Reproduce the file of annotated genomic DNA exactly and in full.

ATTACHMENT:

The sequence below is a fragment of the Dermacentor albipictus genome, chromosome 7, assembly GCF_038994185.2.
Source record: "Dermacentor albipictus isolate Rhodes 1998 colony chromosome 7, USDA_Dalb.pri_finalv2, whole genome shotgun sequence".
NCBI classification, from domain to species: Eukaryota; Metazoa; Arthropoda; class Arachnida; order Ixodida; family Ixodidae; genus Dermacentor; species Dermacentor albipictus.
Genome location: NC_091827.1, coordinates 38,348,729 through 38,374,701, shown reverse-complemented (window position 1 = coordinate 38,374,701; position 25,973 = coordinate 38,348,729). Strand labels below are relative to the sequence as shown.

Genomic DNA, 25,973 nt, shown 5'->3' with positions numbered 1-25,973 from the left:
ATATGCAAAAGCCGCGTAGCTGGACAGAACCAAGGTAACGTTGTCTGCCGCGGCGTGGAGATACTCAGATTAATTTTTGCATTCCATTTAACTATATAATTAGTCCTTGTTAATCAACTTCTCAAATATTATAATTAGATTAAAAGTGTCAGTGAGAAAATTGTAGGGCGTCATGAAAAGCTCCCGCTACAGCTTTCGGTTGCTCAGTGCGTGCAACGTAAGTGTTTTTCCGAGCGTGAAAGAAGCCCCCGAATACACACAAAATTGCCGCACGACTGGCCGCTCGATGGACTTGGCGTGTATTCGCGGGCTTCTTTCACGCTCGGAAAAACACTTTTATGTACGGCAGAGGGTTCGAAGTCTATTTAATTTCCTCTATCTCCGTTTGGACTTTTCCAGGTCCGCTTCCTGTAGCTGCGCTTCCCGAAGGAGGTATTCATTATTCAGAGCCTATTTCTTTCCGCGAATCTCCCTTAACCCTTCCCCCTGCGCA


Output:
The sequence below is a fragment of the Dermacentor albipictus genome, chromosome 7, assembly GCF_038994185.2.
Source record: "Dermacentor albipictus isolate Rhodes 1998 colony chromosome 7, USDA_Dalb.pri_finalv2, whole genome shotgun sequence".
NCBI classification, from domain to species: Eukaryota; Metazoa; Arthropoda; class Arachnida; order Ixodida; family Ixodidae; genus Dermacentor; species Dermacentor albipictus.
Genome location: NC_091827.1, coordinates 38,348,729 through 38,374,701, shown reverse-complemented (window position 1 = coordinate 38,374,701; position 25,973 = coordinate 38,348,729). Strand labels below are relative to the sequence as shown.

Genomic DNA, 25,973 nt, shown 5'->3' with positions numbered 1-25,973 from the left:
ATATGCAAAAGCCGCGTAGCTGGACAGAACCAAGGTAACGTTGTCTGCCGCGGCGTGGAGATACTCAGATTAATTTTTGCATTCCATTTAACTATATAATTAGTCCTTGTTAATCAACTTCTCAAATATTATAATTAGATTAAAAGTGTCAGTGAGAAAATTGTAGGGCGTCATGAAAAGCTCCCGCTACAGCTTTCGGTTGCTCAGTGCGTGCAACGTAAGTGTTTTTCCGAGCGTGAAAGAAGCCCCCGAATACACACAAAATTGCCGCACGACTGGCCGCTCGATGGACTTGGCGTGTATTCGCGGGCTTCTTTCACGCTCGGAAAAACACTTTTATGTACGGCAGAGGGTTCGAAGTCTATTTAATTTCCTCTATCTCCGTTTGGACTTTTCCAGGTCCGCTTCCTGTAGCTGCGCTTCCCGAAGGAGGTATTCATTATTCAGAGCCTATTTCTTTCCGCGAATCTCCCTTAACCCTTCCCCCTGCGCA